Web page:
• I have set the Everyone group with full control on the website and data folders. I have monitored both servers(sql server and the qa where sitecore is running) and as far as memory and cpu goes they are fine. The ethernet section of the task manager does show traffic but no constant spikes... – Diego Nov 30 '16 at 14:16
  • can you run ProcessMonitor to check what the w3wp.exe is doing with the file system - look for fails. – Richard Hauer Nov 30 '16 at 14:44
1

You could do what Sitecore support would do in these scenarios.

Use a tool like dotMemory- https://www.jetbrains.com/dotmemory/features/ to get a memory dump.

More tools here:

https://kb.sitecore.net/articles/488758

Take a snapshot of the W3WP process while you are installing the package.

Analyse the results - this will give you some area to focus in in your debuging and you'll be able to find out what triggers your long running process.

1

The root cause of the timeout was infrastructure related. At this moment the IT team within the client is working to pinpoint exactly what the problem was. SQL server was having difficulties to communicate well with the sitecore QA server(not yet sure why maybe firewall rules) but installing sql server within the QA server and running the upgrade package it took 10 minutes and completed without problems.

1

Based on your numerous updates and provided information, I have concluded that that issue at hand is most definitely something to do with infrastructure as I alluded to in my comment above.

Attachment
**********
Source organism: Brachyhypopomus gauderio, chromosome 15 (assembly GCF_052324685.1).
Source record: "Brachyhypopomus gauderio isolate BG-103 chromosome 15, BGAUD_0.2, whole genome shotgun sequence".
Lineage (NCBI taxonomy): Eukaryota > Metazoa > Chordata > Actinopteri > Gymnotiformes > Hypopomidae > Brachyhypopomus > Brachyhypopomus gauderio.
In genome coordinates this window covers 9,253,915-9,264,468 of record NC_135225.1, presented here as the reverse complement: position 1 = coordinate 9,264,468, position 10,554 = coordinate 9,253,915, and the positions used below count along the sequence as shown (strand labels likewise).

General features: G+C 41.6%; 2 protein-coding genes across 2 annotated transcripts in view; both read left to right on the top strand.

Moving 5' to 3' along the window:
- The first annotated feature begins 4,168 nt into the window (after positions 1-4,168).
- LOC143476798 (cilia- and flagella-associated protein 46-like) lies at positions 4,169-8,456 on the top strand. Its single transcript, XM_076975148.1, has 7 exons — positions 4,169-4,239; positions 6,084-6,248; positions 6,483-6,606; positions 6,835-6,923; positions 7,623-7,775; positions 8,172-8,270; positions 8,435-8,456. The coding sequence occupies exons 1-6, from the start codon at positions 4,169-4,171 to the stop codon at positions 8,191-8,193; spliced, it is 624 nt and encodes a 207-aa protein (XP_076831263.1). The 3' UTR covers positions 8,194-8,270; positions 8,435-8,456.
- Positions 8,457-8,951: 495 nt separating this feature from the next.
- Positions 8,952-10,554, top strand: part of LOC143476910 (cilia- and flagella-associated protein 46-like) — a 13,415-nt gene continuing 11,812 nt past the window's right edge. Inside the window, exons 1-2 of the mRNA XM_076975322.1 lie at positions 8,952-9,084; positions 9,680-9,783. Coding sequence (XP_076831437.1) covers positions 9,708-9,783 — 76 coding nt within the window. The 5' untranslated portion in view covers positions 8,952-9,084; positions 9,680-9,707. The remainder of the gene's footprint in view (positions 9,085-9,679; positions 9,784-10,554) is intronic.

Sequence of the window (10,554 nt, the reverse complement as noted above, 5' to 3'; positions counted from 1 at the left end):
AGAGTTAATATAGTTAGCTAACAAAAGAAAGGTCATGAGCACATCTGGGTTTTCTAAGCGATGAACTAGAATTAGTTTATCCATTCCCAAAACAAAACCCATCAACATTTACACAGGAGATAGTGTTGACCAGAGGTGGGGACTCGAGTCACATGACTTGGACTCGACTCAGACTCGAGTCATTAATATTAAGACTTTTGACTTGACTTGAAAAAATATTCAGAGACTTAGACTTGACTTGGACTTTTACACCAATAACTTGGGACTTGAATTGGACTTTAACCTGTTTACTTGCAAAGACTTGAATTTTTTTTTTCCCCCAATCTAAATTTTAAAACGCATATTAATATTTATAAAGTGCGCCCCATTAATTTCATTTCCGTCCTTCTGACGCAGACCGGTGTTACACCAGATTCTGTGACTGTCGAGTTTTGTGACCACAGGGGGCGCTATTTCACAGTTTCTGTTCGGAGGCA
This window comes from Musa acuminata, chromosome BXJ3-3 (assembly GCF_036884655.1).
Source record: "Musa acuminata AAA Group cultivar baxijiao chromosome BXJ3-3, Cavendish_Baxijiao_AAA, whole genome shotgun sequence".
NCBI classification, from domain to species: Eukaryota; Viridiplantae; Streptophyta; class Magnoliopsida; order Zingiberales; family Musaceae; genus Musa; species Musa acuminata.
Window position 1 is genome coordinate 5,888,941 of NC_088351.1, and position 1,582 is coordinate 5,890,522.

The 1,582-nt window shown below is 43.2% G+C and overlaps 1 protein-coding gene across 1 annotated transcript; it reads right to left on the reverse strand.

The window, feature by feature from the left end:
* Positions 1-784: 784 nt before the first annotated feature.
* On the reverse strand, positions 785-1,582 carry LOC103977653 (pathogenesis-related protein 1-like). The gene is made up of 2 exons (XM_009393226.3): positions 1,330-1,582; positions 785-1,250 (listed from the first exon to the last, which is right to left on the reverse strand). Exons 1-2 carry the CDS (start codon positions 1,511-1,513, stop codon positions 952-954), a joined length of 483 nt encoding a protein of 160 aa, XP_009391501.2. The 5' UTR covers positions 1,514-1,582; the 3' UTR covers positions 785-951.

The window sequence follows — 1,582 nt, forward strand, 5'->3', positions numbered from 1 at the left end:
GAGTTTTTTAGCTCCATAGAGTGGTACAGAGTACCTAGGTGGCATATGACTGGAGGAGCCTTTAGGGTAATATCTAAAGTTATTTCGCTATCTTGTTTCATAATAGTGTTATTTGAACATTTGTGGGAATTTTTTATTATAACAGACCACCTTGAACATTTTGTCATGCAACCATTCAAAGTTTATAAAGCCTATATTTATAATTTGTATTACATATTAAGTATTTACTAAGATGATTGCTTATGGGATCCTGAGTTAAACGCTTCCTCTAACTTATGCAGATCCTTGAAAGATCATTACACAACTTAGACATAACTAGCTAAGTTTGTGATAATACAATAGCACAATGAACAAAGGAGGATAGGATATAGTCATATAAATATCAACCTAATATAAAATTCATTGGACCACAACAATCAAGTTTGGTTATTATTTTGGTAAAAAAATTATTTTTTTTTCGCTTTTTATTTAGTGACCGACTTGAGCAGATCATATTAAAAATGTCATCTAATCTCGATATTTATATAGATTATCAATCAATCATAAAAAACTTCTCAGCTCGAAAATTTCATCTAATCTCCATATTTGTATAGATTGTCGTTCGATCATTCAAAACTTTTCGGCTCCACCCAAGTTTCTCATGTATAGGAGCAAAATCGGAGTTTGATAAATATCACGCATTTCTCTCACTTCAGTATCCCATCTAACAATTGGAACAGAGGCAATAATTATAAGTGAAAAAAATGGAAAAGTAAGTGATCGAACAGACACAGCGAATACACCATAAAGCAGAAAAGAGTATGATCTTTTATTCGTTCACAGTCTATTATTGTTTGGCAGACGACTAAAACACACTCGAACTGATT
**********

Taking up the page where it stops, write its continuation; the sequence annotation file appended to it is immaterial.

Things to Check

  1. I would advise checking the firewall to ensure communication with the SQL server
  2. If the SQL server resides remotely, try installing it locally to see if that resolves external factors (assuming your IT department doesn't complain).
  3. Use the Control Panel ODBC utility to test SQL Server connection on port 1433 (or custom sql port).
  4. Check user permissions on Sitecore folder structure.

Good Luck!

0

Sometimes packages fail when they try to install files. Try following

Rename .update file to .zip
Unzip
Remove files folder from unzip folder
Zip again
Rename the .zip to .update
Install again

For files, we can manually copy them once instsll success

  • it failes before it copies the files. The files are the last thing copied when installing this package – Diego Nov 25 '16 at 12:28
  • sorry.. answer was not formatted correctly earlier. did you try above steps. it should solve the issue – scFootsteps Nov 25 '16 at 13:44
  • I will try this but again there is a total of 7240 actions to be processed(items and files). It fails generally around 2400 while it is processing a sitecore item on core. The files are the last one to process... – Diego Nov 25 '16 at 13:53
  • I have removed the files folders from the package and retried the installation. It failed again with the same error – Diego Nov 25 '16 at 20:13